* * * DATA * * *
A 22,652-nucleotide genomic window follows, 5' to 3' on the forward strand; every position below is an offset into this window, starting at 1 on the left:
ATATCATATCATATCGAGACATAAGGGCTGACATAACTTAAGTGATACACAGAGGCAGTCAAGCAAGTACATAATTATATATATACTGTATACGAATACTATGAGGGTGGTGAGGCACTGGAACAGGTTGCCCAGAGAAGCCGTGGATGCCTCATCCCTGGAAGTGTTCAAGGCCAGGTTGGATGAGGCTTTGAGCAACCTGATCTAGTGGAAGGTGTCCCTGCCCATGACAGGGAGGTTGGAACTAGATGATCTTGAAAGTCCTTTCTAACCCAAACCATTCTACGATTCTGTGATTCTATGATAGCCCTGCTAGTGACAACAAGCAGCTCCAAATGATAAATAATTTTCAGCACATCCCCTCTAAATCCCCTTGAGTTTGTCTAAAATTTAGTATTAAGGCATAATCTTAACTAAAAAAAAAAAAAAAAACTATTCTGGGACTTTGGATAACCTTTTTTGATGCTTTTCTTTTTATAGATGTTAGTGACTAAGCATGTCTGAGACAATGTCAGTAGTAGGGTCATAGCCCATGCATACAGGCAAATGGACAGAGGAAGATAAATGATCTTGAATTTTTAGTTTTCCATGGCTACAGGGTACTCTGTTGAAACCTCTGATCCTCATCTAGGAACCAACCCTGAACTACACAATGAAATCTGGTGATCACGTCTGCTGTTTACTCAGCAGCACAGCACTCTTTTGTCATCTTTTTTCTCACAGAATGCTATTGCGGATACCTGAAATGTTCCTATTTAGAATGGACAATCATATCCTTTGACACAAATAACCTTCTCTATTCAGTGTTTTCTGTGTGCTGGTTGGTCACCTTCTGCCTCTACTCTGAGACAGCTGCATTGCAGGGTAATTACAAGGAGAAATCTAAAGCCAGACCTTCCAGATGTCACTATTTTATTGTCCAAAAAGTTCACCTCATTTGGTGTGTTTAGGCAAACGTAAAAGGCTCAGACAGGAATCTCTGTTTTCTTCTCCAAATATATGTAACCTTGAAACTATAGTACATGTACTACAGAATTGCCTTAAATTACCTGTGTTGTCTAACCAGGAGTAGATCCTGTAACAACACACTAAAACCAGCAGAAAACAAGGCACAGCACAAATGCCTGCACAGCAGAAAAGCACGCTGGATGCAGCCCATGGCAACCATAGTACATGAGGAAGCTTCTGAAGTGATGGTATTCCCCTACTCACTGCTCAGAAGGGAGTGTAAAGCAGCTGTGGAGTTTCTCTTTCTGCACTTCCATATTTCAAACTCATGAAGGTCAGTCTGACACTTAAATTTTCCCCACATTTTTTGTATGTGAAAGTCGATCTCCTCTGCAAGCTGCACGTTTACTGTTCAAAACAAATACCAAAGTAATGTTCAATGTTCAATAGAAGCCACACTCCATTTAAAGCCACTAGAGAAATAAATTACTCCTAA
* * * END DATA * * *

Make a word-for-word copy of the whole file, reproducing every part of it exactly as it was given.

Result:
A 22,652-nucleotide genomic window follows, 5' to 3' on the forward strand; every position below is an offset into this window, starting at 1 on the left:
ATATCATATCATATCGAGACATAAGGGCTGACATAACTTAAGTGATACACAGAGGCAGTCAAGCAAGTACATAATTATATATATACTGTATACGAATACTATGAGGGTGGTGAGGCACTGGAACAGGTTGCCCAGAGAAGCCGTGGATGCCTCATCCCTGGAAGTGTTCAAGGCCAGGTTGGATGAGGCTTTGAGCAACCTGATCTAGTGGAAGGTGTCCCTGCCCATGACAGGGAGGTTGGAACTAGATGATCTTGAAAGTCCTTTCTAACCCAAACCATTCTACGATTCTGTGATTCTATGATAGCCCTGCTAGTGACAACAAGCAGCTCCAAATGATAAATAATTTTCAGCACATCCCCTCTAAATCCCCTTGAGTTTGTCTAAAATTTAGTATTAAGGCATAATCTTAACTAAAAAAAAAAAAAAAAACTATTCTGGGACTTTGGATAACCTTTTTTGATGCTTTTCTTTTTATAGATGTTAGTGACTAAGCATGTCTGAGACAATGTCAGTAGTAGGGTCATAGCCCATGCATACAGGCAAATGGACAGAGGAAGATAAATGATCTTGAATTTTTAGTTTTCCATGGCTACAGGGTACTCTGTTGAAACCTCTGATCCTCATCTAGGAACCAACCCTGAACTACACAATGAAATCTGGTGATCACGTCTGCTGTTTACTCAGCAGCACAGCACTCTTTTGTCATCTTTTTTCTCACAGAATGCTATTGCGGATACCTGAAATGTTCCTATTTAGAATGGACAATCATATCCTTTGACACAAATAACCTTCTCTATTCAGTGTTTTCTGTGTGCTGGTTGGTCACCTTCTGCCTCTACTCTGAGACAGCTGCATTGCAGGGTAATTACAAGGAGAAATCTAAAGCCAGACCTTCCAGATGTCACTATTTTATTGTCCAAAAAGTTCACCTCATTTGGTGTGTTTAGGCAAACGTAAAAGGCTCAGACAGGAATCTCTGTTTTCTTCTCCAAATATATGTAACCTTGAAACTATAGTACATGTACTACAGAATTGCCTTAAATTACCTGTGTTGTCTAACCAGGAGTAGATCCTGTAACAACACACTAAAACCAGCAGAAAACAAGGCACAGCACAAATGCCTGCACAGCAGAAAAGCACGCTGGATGCAGCCCATGGCAACCATAGTACATGAGGAAGCTTCTGAAGTGATGGTATTCCCCTACTCACTGCTCAGAAGGGAGTGTAAAGCAGCTGTGGAGTTTCTCTTTCTGCACTTCCATATTTCAAACTCATGAAGGTCAGTCTGACACTTAAATTTTCCCCACATTTTTTGTATGTGAAAGTCGATCTCCTCTGCAAGCTGCACGTTTACTGTTCAAAACAAATACCAAAGTAATGTTCAATGTTCAATAGAAGCCACACTCCATTTAAAGCCACTAGAGAAATAAATTACTCCTAA